“Somewhere in The Middle” theatre review now playing at Crown City Theatre in the NoHo Arts District extends to October 22.
Written and Directed by Gary Lamb
“Somewhere in The Middle” is a story of a family.
A regular, middle American family, blended Jewish and gentile, with a couple of nearly grown kids and a mother – or mother-in-law, depending on what side of the family you are. The eldest daughter is coming home for a visit from college and the place is a buzz with excitement. Even the younger brother is looking forward to it, though for him at least it’s more of an excuse to hilariously and ruthlessly comment on the expanding chaos.
Saige Spinney (Lauren), Cynthia Kania (Roz)
What starts out as a funny homecoming drama develops into something far more interesting and challenging over the two acts.
The story begins traditionally enough, who’s picking her up? Did they get the right cereal? Why is everyone so happy…or unhappy? But shortly after the daughter’s unexpectedly early arrival, things take a turn.
I don’t want to give too much away, or I will spoil the unravelling, but I can tell you this…often it is our foreboding of a situation that will do all the work of preparing us for the worst of people, all without any expectation of the best of them.
This play covers a lot – religion, race, ageism, sexism and the universal, terrifying rush to judgement of which we are all, at one time or another, equally guilty. I suppose it’s a cross between “Guess Who’s Coming To Dinner” and “Argo” but without the death threats and the gunfire.
Pictured left to right Adam Simon Krist (Adam), Saige Spinney (Lauren),Richard Van Slyke (David), Luke King (Jamal), Julie Lanctot (Sarah) and Cynthia Kania (Roz)
There has been a great deal of care spent on this first production of this play by Gary Lamb, who also directed it. The performances are clearly very well prepared and perfectly balanced and the actors are all to a fault committed, engaged and very, very good. This is a play with a lot of words, which might sound like a strange observation given that words are usually expected in a play, but what I mean is that the words used are important, very precise and all fraught with meaning. I think the point being made is that there are many, many misconceptions flying around, some of which even the audience are guilty of making, so what is being said must be listened to carefully, by the characters, by the audience, by us all, which is a lesson. These characters, this family, that know each other so deeply are also capable of totally and utterly missing each other’s points, almost to the edge of deliberately at times, just like every family I know. They react to each other without truly listening…a bad and potentially destructive habit, and one of which even I am accused, from time to time. But then, aren’t we all?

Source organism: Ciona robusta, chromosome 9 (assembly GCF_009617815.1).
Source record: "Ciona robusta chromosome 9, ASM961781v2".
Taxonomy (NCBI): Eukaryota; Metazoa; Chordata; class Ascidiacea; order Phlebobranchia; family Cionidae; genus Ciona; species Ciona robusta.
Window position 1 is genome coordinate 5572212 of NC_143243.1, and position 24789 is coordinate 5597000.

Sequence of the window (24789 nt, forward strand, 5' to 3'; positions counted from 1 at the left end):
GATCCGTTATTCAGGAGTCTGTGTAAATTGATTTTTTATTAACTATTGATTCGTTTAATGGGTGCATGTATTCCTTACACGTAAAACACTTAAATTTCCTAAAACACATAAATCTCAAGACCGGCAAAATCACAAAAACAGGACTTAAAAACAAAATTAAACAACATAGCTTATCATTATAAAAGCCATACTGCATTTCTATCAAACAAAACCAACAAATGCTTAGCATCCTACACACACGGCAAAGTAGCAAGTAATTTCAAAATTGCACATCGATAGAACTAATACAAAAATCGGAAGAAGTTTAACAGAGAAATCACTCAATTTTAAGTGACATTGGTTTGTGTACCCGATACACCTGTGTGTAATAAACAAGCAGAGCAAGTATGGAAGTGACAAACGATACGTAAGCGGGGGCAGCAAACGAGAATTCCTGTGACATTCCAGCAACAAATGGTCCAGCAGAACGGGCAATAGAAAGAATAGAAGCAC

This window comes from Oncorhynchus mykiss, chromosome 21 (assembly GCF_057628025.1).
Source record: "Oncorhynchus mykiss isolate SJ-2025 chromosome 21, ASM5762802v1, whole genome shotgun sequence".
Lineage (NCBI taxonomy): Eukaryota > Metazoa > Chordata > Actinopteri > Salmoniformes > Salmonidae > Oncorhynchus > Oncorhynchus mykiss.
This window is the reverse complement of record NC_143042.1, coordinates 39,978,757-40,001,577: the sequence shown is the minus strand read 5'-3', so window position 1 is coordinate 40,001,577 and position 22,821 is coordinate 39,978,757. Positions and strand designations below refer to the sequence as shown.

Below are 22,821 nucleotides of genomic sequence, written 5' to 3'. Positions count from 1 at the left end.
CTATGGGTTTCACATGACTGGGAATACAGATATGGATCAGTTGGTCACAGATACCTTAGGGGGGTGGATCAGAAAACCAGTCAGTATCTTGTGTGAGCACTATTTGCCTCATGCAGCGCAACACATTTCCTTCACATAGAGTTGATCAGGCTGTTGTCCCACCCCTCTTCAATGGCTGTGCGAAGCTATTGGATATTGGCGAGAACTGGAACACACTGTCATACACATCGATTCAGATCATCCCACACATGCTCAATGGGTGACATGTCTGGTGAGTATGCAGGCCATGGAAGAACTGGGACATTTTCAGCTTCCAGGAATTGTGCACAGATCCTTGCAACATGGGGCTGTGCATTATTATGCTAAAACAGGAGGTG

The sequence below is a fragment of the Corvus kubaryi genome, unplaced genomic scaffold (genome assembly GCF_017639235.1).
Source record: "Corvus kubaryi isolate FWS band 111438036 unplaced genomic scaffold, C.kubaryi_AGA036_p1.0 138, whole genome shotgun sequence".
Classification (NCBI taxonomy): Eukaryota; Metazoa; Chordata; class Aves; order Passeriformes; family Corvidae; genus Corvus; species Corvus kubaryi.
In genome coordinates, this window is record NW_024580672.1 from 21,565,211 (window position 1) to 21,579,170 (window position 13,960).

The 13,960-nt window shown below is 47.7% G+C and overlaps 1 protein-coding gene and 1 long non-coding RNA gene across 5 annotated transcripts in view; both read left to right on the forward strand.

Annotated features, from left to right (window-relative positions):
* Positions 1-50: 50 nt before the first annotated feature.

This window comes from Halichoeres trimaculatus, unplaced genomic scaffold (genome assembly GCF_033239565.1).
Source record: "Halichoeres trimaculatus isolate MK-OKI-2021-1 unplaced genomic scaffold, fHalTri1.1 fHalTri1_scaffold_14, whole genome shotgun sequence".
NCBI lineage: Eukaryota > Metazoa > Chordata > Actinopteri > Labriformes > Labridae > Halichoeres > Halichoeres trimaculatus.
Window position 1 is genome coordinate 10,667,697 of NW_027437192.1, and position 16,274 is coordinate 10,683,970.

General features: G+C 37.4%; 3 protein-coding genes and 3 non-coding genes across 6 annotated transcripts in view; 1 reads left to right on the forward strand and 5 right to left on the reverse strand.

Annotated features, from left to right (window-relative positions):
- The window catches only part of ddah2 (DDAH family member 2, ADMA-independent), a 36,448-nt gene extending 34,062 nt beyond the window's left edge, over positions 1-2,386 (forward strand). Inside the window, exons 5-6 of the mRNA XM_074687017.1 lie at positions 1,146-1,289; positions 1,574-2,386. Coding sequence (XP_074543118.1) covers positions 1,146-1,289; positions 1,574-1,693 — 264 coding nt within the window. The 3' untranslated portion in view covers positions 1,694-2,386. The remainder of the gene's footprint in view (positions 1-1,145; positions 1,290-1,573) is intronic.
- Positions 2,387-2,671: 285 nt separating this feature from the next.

Here at least, on stage in the lovely Crown City Theatre, there is a safety to these dramatics. It’s just a play, these people are only characters and yet their struggles seem real and truthful and a genuinely intimate and timely mirror to our lives, to our worlds.
If you are expecting some lightweight family comedy then you may well be happily content at first but with the added twist of a serious and contentious argument on the ever expanding platitudes of pseudo education and our own narrow-minded rigidity and the general and habitual testing of our ‘cool’.
I was ready to laugh and indeed I did, a lot. But I was also challenged and forced to re-examine and to mull, for quite some time afterwards in fact, which was nice and surprising. The play echoed quite a bit with me, which is the direct result of the power of not only the fine actors but of the words they spoke. It is all in the writing as they say. In short, I loved it!!
“Somewhere in The Middle” runs
September 2 – October 22
Fridays and Saturdays 8pm, Sundays at 2pm
Crown City Theatre, 11031 Camarillo Street, North Hollywood.
Adam – Adam Simon Krist
Lauren – Sage Spinney
Roz – Cynthia Kania
David – Richard Van Slyke
Sarah – Julie Lanctot
Jamal – Like King
Set/ Prop Designer – Joanne McGee
Costume Design- Amanda Walter
Lighting Design/Stage Manager – Had Potter
Rehearsal Stage Manager – Madison Cole Garfinkle
House Manager – Michael Pammit
Producers – Crown City Theatre
Artistic Directors – Gary Lamb & William A. Reilly